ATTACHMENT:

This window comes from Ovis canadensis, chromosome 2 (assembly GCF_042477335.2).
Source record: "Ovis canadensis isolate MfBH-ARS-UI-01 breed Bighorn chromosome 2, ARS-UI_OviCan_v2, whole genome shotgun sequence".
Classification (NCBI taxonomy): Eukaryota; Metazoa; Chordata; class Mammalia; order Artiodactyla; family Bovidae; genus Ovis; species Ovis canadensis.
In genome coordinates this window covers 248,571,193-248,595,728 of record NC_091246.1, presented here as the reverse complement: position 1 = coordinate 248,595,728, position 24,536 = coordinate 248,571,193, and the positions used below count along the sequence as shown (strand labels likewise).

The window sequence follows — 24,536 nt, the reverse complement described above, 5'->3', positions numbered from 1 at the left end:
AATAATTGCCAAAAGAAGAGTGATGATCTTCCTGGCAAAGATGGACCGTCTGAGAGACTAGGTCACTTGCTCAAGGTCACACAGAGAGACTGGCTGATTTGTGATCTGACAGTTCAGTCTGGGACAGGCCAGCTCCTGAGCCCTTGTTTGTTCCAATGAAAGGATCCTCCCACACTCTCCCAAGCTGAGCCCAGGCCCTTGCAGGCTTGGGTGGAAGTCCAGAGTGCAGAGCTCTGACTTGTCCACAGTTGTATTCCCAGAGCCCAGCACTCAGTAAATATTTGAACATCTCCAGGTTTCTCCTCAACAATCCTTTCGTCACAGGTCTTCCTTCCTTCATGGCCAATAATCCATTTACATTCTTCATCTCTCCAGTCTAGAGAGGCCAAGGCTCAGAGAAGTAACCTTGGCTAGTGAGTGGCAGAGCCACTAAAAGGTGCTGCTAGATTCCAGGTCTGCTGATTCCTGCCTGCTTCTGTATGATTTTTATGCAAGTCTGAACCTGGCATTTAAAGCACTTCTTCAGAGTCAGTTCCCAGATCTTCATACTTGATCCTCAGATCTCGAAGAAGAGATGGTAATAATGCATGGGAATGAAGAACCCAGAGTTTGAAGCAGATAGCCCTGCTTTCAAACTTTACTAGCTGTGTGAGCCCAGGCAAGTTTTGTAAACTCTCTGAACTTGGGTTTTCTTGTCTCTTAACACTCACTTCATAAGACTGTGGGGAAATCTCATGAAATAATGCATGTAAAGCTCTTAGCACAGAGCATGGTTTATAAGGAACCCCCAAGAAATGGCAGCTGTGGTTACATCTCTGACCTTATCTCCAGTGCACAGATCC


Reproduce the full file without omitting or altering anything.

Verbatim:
This window comes from Ovis canadensis, chromosome 2 (assembly GCF_042477335.2).
Source record: "Ovis canadensis isolate MfBH-ARS-UI-01 breed Bighorn chromosome 2, ARS-UI_OviCan_v2, whole genome shotgun sequence".
Classification (NCBI taxonomy): Eukaryota; Metazoa; Chordata; class Mammalia; order Artiodactyla; family Bovidae; genus Ovis; species Ovis canadensis.
In genome coordinates this window covers 248,571,193-248,595,728 of record NC_091246.1, presented here as the reverse complement: position 1 = coordinate 248,595,728, position 24,536 = coordinate 248,571,193, and the positions used below count along the sequence as shown (strand labels likewise).

The window sequence follows — 24,536 nt, the reverse complement described above, 5'->3', positions numbered from 1 at the left end:
AATAATTGCCAAAAGAAGAGTGATGATCTTCCTGGCAAAGATGGACCGTCTGAGAGACTAGGTCACTTGCTCAAGGTCACACAGAGAGACTGGCTGATTTGTGATCTGACAGTTCAGTCTGGGACAGGCCAGCTCCTGAGCCCTTGTTTGTTCCAATGAAAGGATCCTCCCACACTCTCCCAAGCTGAGCCCAGGCCCTTGCAGGCTTGGGTGGAAGTCCAGAGTGCAGAGCTCTGACTTGTCCACAGTTGTATTCCCAGAGCCCAGCACTCAGTAAATATTTGAACATCTCCAGGTTTCTCCTCAACAATCCTTTCGTCACAGGTCTTCCTTCCTTCATGGCCAATAATCCATTTACATTCTTCATCTCTCCAGTCTAGAGAGGCCAAGGCTCAGAGAAGTAACCTTGGCTAGTGAGTGGCAGAGCCACTAAAAGGTGCTGCTAGATTCCAGGTCTGCTGATTCCTGCCTGCTTCTGTATGATTTTTATGCAAGTCTGAACCTGGCATTTAAAGCACTTCTTCAGAGTCAGTTCCCAGATCTTCATACTTGATCCTCAGATCTCGAAGAAGAGATGGTAATAATGCATGGGAATGAAGAACCCAGAGTTTGAAGCAGATAGCCCTGCTTTCAAACTTTACTAGCTGTGTGAGCCCAGGCAAGTTTTGTAAACTCTCTGAACTTGGGTTTTCTTGTCTCTTAACACTCACTTCATAAGACTGTGGGGAAATCTCATGAAATAATGCATGTAAAGCTCTTAGCACAGAGCATGGTTTATAAGGAACCCCCAAGAAATGGCAGCTGTGGTTACATCTCTGACCTTATCTCCAGTGCACAGATCC